In Lille, Guérardel and his team are focusing on the adherent-invasive Escherichia coli bacterium (AIEC). This leads to intestinal infection and is suspected of being one of the causes of Crohn’s disease, a chronic inflammatory pathology of the gut that is characterised, amongst other symptoms, by abdominal pain and severe diarrhoea. Until recently, numerous studies had demonstrated that invasion of the gut mucosa by this bacterium can be restricted by the Saccharomyces cerevisiae yeast, or “beer yeast”. However, the precise nature of the molecules underlying this effect remained poorly understood.

In order to identify the molecules implicated, scientists isolated several major components of S. cerevisiae and evaluated their anti-adhesive and anti-infective activity against AIEC bacteria.

A discovery already patented

And they hit the jackpot! They were able to identify a complex fraction made up of glucose and mannose polymers, which not only proved able to achieve 95% inhibition of AIEC adhesion, but also drastically reduced colonisation of the mouse gut by this pathogen. “The sugars in this fraction compete with those on the surface of intestinal cells. As a result, the bacterium adheres to the former rather than the latter, which prevents infection of the cells,” explains Guérardel. Published at the end of 20214 and protected by a patent, this discovery could ultimately lead to an innovative treatment against AIEC.

E. coli bacterium binding to a lymphocyte, seen under a coloured scanning electron micrograph.
E. coli bacterium binding to a lymphocyte, seen under a coloured scanning electron micrograph.

For the past twenty years in Grenoble, the team led by Anne Imberty has been concentrating on another problematic pathogenic agent, the Pseudomonas aeruginosa bacterium. This germ is responsible for severe lung infections in patients who are immunosuppressed or suffering from cystic fibrosis, a hereditary genetic disease that causes potentially fatal respiratory failure. The problem is that P. aeruginosa is resistant to current antimicrobial therapies, hence the necessity to find new drugs that are active against it. P. aeruginosa infects pulmonary cells by using two lectin proteins (LecA and LecB) to bind to sugars present on their surface, called pulmonary mucins. Thanks to X-ray crystallography, which can determine the three-dimensional structure of a given substance, the team has been able to study the structure of the molecular complexes formed by these two lectins bound to pulmonary mucins5. With a resolution close to an ångström (1 Å = 0.0000001 millimetre), they have succeeded in identifying each of the liaisons established between these proteins and the sugars.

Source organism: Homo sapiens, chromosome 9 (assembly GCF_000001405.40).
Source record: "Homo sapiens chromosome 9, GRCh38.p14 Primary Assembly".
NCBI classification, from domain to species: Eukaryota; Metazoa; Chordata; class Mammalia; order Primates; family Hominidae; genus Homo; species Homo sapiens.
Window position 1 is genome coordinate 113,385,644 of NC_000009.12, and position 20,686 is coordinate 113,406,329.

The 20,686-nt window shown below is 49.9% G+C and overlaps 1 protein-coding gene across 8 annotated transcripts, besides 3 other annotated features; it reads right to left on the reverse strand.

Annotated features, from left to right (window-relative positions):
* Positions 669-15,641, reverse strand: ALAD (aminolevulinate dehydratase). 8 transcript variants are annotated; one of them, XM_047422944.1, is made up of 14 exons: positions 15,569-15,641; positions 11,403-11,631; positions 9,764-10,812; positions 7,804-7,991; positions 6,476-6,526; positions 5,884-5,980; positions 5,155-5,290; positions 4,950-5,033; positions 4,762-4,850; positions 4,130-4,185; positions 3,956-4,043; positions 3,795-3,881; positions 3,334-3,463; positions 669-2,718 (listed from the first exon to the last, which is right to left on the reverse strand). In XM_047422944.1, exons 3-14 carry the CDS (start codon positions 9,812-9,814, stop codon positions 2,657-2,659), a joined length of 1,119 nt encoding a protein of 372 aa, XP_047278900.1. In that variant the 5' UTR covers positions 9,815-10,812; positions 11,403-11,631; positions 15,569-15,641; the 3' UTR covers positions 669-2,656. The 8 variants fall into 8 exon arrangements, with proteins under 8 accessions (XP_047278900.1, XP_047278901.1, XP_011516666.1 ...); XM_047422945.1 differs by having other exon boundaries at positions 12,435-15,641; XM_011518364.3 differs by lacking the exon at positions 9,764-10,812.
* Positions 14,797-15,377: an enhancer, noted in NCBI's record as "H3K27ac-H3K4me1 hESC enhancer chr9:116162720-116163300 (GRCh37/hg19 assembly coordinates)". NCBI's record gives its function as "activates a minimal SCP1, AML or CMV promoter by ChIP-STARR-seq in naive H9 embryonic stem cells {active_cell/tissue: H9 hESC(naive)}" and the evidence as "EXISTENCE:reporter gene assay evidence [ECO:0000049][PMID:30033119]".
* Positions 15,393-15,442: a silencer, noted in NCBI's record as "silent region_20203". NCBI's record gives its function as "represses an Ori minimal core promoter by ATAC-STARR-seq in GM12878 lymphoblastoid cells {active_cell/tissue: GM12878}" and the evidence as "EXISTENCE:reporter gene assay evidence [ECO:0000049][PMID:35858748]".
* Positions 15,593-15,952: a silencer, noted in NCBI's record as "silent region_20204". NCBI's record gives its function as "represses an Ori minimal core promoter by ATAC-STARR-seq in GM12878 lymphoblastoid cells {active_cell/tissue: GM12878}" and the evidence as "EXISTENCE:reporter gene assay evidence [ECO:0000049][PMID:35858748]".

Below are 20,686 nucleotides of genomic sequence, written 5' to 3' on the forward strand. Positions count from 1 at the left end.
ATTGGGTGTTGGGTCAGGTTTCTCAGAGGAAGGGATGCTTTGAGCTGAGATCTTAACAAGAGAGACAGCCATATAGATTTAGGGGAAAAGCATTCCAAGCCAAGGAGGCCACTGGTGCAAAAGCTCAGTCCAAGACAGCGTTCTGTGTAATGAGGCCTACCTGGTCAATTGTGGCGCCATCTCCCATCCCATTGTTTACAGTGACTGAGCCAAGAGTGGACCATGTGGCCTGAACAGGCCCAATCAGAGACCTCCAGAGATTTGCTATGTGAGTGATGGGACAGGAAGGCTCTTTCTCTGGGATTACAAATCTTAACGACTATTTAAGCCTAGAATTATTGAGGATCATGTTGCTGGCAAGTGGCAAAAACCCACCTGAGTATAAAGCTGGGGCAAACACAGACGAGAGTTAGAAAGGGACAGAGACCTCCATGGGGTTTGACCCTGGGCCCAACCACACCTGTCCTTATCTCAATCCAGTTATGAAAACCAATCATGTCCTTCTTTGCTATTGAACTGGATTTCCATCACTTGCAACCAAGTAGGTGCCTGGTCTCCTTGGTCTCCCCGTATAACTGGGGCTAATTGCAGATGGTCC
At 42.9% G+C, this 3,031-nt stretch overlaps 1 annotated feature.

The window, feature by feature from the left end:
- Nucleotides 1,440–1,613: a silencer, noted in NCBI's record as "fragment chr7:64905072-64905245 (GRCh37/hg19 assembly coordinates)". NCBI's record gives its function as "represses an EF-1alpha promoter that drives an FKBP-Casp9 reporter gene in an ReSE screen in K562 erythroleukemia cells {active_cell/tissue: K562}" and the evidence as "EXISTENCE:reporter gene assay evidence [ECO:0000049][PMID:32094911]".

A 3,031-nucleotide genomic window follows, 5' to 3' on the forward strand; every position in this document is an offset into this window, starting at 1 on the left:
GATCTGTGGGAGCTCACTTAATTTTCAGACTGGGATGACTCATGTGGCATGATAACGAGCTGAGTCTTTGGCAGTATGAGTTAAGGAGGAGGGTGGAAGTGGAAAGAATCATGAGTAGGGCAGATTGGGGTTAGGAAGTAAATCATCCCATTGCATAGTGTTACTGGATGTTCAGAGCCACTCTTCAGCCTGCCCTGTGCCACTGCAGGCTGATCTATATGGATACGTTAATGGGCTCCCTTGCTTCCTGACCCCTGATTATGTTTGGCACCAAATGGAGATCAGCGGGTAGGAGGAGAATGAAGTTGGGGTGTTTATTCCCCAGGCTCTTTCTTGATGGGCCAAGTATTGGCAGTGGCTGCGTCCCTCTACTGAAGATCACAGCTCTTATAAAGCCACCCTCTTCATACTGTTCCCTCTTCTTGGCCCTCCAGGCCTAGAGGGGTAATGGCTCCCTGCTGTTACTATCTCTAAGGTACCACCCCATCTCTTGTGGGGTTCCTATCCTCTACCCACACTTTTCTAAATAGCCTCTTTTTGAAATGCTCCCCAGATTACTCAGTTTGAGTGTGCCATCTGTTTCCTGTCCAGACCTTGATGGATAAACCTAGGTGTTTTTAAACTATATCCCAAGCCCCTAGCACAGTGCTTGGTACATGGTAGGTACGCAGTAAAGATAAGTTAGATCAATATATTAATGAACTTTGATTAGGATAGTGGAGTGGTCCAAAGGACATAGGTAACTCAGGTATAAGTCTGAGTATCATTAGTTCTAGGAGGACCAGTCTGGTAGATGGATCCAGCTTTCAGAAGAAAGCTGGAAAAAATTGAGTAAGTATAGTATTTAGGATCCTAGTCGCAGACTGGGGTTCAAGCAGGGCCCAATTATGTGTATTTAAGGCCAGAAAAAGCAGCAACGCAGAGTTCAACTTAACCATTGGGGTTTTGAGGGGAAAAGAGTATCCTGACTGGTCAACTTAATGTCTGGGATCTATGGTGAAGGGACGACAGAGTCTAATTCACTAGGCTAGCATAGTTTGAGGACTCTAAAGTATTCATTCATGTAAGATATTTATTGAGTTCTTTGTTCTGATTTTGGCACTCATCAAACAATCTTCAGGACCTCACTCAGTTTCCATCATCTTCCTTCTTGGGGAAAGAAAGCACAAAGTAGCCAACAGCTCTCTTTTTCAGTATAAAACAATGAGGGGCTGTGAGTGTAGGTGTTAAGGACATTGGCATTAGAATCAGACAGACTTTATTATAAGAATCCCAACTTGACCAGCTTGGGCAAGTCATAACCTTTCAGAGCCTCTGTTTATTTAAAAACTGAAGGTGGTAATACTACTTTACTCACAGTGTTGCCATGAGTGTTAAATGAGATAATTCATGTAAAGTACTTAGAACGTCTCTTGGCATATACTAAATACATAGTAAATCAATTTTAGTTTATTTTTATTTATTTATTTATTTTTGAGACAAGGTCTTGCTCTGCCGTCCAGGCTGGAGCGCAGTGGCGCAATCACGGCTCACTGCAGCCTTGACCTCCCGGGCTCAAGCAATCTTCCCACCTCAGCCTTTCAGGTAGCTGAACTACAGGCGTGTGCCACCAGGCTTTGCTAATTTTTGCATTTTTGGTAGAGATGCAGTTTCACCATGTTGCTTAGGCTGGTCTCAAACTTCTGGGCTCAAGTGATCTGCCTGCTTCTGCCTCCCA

Towards platforms to accelerate research?

These efforts have since led to the development of new molecules that could help to counteract the antibiotic resistance of P. aeruginosa. “Our work has enabled German researchers to design compounds that can bind strongly to LecA and LecB. By doing this, these products prevent the binding of these proteins to pulmonary mucins,” explains Imberty. Indeed, in articles published in 2022 and early 2023, the German team reported that it had identified two promising compounds: N‑β‑L‑Fucosylamides and the sulfonated ligand L2, which block LecA and LecB, respectively6. It is now necessary to test these compounds in humans, which should require at least another five years.

In the future, glycobiology researchers hope to see the emergence of platforms that offer a gathering point for both experts in the field and instrumentation that can analyse the sugars involved (chromatography, mass spectrometry, etc.). Guérardel is convinced that it is “an essential goal to make the analysis of glycans accessible to a broader scientific and industrial community”, in the hope that this will accelerate the development of novel anti-infective agents.

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Kheira Bettayeb

A freelance science journalist for ten years, Kheira Bettayeb specializes in the fields of medicine, biology, neuroscience, zoology, astronomy, physics and technology. She writes primarily for prominent national (France) magazines.